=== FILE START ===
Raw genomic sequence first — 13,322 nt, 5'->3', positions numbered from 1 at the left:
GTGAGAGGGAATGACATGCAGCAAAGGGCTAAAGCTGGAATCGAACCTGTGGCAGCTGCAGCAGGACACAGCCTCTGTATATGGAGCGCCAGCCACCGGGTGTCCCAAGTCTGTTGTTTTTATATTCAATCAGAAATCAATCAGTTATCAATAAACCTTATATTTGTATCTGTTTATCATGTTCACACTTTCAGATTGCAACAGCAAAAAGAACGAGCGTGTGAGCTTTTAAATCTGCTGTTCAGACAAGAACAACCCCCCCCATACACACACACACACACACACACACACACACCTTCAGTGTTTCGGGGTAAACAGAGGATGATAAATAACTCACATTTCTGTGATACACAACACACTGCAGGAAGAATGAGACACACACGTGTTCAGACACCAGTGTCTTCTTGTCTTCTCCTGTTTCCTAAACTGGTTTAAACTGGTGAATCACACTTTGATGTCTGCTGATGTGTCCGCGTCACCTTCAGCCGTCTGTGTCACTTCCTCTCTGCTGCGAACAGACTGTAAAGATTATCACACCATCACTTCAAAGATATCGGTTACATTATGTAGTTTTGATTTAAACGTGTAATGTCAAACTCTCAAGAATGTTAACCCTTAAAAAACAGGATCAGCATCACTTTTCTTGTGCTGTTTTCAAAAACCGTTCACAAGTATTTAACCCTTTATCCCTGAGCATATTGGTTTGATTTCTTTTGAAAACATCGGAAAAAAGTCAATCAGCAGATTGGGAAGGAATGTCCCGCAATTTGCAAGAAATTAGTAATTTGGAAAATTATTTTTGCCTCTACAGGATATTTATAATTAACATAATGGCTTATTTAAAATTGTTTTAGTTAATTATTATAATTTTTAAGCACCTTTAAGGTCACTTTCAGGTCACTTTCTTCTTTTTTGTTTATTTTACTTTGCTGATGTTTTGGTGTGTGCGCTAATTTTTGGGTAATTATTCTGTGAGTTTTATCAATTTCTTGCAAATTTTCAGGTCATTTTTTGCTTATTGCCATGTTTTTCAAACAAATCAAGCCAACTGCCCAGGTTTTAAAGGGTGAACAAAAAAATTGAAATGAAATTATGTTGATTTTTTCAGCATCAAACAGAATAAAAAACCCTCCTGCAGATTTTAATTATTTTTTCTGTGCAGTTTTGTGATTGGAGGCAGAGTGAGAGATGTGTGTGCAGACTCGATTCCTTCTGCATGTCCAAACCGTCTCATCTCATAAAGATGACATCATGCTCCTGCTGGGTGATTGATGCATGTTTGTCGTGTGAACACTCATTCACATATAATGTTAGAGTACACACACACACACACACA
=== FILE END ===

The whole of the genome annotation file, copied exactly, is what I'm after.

Raw genomic sequence first — 13,322 nt, 5'->3', positions numbered from 1 at the left:
GTGAGAGGGAATGACATGCAGCAAAGGGCTAAAGCTGGAATCGAACCTGTGGCAGCTGCAGCAGGACACAGCCTCTGTATATGGAGCGCCAGCCACCGGGTGTCCCAAGTCTGTTGTTTTTATATTCAATCAGAAATCAATCAGTTATCAATAAACCTTATATTTGTATCTGTTTATCATGTTCACACTTTCAGATTGCAACAGCAAAAAGAACGAGCGTGTGAGCTTTTAAATCTGCTGTTCAGACAAGAACAACCCCCCCCATACACACACACACACACACACACACACACACCTTCAGTGTTTCGGGGTAAACAGAGGATGATAAATAACTCACATTTCTGTGATACACAACACACTGCAGGAAGAATGAGACACACACGTGTTCAGACACCAGTGTCTTCTTGTCTTCTCCTGTTTCCTAAACTGGTTTAAACTGGTGAATCACACTTTGATGTCTGCTGATGTGTCCGCGTCACCTTCAGCCGTCTGTGTCACTTCCTCTCTGCTGCGAACAGACTGTAAAGATTATCACACCATCACTTCAAAGATATCGGTTACATTATGTAGTTTTGATTTAAACGTGTAATGTCAAACTCTCAAGAATGTTAACCCTTAAAAAACAGGATCAGCATCACTTTTCTTGTGCTGTTTTCAAAAACCGTTCACAAGTATTTAACCCTTTATCCCTGAGCATATTGGTTTGATTTCTTTTGAAAACATCGGAAAAAAGTCAATCAGCAGATTGGGAAGGAATGTCCCGCAATTTGCAAGAAATTAGTAATTTGGAAAATTATTTTTGCCTCTACAGGATATTTATAATTAACATAATGGCTTATTTAAAATTGTTTTAGTTAATTATTATAATTTTTAAGCACCTTTAAGGTCACTTTCAGGTCACTTTCTTCTTTTTTGTTTATTTTACTTTGCTGATGTTTTGGTGTGTGCGCTAATTTTTGGGTAATTATTCTGTGAGTTTTATCAATTTCTTGCAAATTTTCAGGTCATTTTTTGCTTATTGCCATGTTTTTCAAACAAATCAAGCCAACTGCCCAGGTTTTAAAGGGTGAACAAAAAAATTGAAATGAAATTATGTTGATTTTTTCAGCATCAAACAGAATAAAAAACCCTCCTGCAGATTTTAATTATTTTTTCTGTGCAGTTTTGTGATTGGAGGCAGAGTGAGAGATGTGTGTGCAGACTCGATTCCTTCTGCATGTCCAAACCGTCTCATCTCATAAAGATGACATCATGCTCCTGCTGGGTGATTGATGCATGTTTGTCGTGTGAACACTCATTCACATATAATGTTAGAGTACACACACACACACACACA